Myths about vision and eye health might seem harmless at first. But they can be harmful if they’re mistaken for professional medical advice or conflated with scientific facts. Remember: before undergoing any vision treatment or making any significant lifestyle changes related to your eye health, you should always consult your local optician.
What are the common misconceptions about eye health you should ignore? Downtown Eyes, your local eye specialist, debunks some of the most common myths in this guide.
Eating Lots of Carrots Will Help Improve Your Vision
Carrots are rich in Vitamin A, an essential micronutrient that helps maintain vision health. However, it’s never a good idea to focus on just a single vegetable or nutrient. Nutritionists recommend incorporating a wide variety of fruits and vegetables into your diet. Broccoli, cantaloupe, and squash are also good sources of Vitamin A, as are dairy products, liver, fish, and fortified cereals. And in addition to Vitamin A, these foods contain other essential micronutrients carrots might not have.
Remember: your body only needs a certain amount of vitamin A. The recommended daily amount for adult men is 900 micrograms (mcg) and 700 mcg for adult women. Too much Vitamin A, or any nutrient for that matter, is harmful to your health. If you’re getting too much preformed Vitamin A (a form of Vitamin A found in meat products), you may experience symptoms such as dizziness, nausea, and headaches. As such, you should consult your optician before taking any Vitamin A supplements.
Wearing Eyeglasses or Contacts Will Make You Dependent on Them
Wearing eyeglasses or contacts won’t make you dependent on them. If you need them to see clearly, it’s likely because you have refractive errors or vision conditions. Not wearing your eyeglasses and contacts will only increase the strain on your eyes.
You Can Improve Your Vision Through Eye Exercises
Some patients who would prefer not to wear eyeglasses would consider doing eye exercises or vision therapy, which were originally intended for children having difficulty learning to read or write. However, there are no scientific studies supporting the effectiveness of vision therapy. As such, vision therapy or eye exercise apps are unlikely to produce any results.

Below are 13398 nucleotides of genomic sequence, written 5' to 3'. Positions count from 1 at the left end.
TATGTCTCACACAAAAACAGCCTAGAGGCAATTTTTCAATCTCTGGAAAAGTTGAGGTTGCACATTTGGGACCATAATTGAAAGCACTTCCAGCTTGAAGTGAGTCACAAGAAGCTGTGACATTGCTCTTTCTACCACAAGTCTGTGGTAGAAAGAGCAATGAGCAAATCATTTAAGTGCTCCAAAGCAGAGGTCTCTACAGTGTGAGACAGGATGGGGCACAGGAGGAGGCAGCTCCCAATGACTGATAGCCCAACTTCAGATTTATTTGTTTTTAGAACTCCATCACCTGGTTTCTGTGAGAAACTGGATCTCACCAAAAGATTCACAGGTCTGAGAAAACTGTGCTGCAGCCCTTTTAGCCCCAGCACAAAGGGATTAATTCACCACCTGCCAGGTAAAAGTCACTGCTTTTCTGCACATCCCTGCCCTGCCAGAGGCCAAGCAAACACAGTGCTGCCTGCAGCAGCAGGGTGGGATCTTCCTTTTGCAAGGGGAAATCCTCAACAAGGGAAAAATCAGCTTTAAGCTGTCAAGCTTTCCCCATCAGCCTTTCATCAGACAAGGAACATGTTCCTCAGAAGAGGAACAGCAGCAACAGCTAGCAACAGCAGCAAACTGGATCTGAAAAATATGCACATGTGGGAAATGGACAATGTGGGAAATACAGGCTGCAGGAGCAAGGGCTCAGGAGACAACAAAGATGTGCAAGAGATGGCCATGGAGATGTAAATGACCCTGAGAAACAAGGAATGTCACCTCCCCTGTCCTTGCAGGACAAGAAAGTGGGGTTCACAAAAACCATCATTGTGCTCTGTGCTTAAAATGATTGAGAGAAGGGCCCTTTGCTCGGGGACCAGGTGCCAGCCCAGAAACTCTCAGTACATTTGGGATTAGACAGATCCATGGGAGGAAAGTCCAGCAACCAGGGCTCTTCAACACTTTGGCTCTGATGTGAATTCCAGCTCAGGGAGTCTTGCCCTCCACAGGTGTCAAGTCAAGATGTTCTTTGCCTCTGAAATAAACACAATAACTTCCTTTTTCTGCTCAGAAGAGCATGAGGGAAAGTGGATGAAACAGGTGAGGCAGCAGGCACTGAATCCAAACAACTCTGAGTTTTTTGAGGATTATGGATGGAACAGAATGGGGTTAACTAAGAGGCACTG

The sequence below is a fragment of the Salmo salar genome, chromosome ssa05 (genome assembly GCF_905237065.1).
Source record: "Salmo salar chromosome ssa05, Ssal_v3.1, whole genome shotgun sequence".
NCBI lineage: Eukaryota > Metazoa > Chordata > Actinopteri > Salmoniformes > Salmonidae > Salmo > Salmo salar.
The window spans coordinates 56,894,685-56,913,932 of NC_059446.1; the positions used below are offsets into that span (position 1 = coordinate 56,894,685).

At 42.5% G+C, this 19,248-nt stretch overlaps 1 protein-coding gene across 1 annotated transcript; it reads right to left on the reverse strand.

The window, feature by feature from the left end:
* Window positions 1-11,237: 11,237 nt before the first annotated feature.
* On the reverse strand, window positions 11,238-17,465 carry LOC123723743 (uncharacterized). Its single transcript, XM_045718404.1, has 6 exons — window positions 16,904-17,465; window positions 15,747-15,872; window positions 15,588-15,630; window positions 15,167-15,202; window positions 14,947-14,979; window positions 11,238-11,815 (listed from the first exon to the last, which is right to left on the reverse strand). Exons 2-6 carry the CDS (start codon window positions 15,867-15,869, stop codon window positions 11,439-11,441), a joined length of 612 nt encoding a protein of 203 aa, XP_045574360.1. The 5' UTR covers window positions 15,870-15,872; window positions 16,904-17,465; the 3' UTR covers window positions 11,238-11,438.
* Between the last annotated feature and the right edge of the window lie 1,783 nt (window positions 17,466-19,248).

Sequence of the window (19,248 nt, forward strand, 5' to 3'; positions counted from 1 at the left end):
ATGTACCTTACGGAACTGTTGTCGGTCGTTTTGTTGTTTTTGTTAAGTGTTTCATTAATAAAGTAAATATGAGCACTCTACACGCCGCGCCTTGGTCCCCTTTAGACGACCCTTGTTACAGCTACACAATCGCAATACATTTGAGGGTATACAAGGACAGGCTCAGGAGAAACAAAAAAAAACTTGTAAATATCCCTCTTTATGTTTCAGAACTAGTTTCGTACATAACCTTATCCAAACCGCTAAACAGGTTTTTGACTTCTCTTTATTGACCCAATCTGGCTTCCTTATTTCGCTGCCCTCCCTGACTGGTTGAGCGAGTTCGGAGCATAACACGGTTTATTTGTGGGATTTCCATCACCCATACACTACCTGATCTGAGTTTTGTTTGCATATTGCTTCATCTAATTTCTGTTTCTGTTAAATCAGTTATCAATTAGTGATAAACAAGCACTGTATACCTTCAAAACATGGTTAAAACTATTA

There is, however, one exception: vision therapy can be used to treat convergence insufficiency, a condition where the eyes can’t move at the same time. This condition increases eye strain and may even cause blurred vision, making it hard for the patient to read.
Reading in Dim Light or Sitting Too Near to the TV Can Damage Your Vision
Reading in dim light or sitting too near to the television can cause eye strain, but it won’t cause myopia (nearsightedness) and hyperopia (farsightedness), two conditions that have strong genetic links. The same goes for using the computer for too long.
Digital Eye Strain and Too Much Screen Time
What many don’t know is that a simple activity like watching a video or reading from a computer screen takes a lot of effort from your eye muscles, especially if you’re not wearing eyeglasses or contacts. Your eye muscles need to be given time to relax; otherwise, you might suffer from a group of conditions called computer vision syndrome or digital eye strain.
Symptoms of digital eye strain include headaches, blurry vision, and dry eyes (blinking spreads tears over your eyes and keep them moist, but if people blink less often when they’re using a digital device). How do you reduce digital eye strain?
- Observe the 20-20-20 rule – Every 20 minutes, you should look at an object at least 20 feet away for at least 20 seconds. You can set timers to remind you to take quick breaks every 20 minutes.
- Don’t sit too close to the computer screen – As mentioned earlier, sitting too close to the screen won’t damage your vision, but it can increase eye strain. Ideally, your computer screen should be 20 to 28 inches away from your face.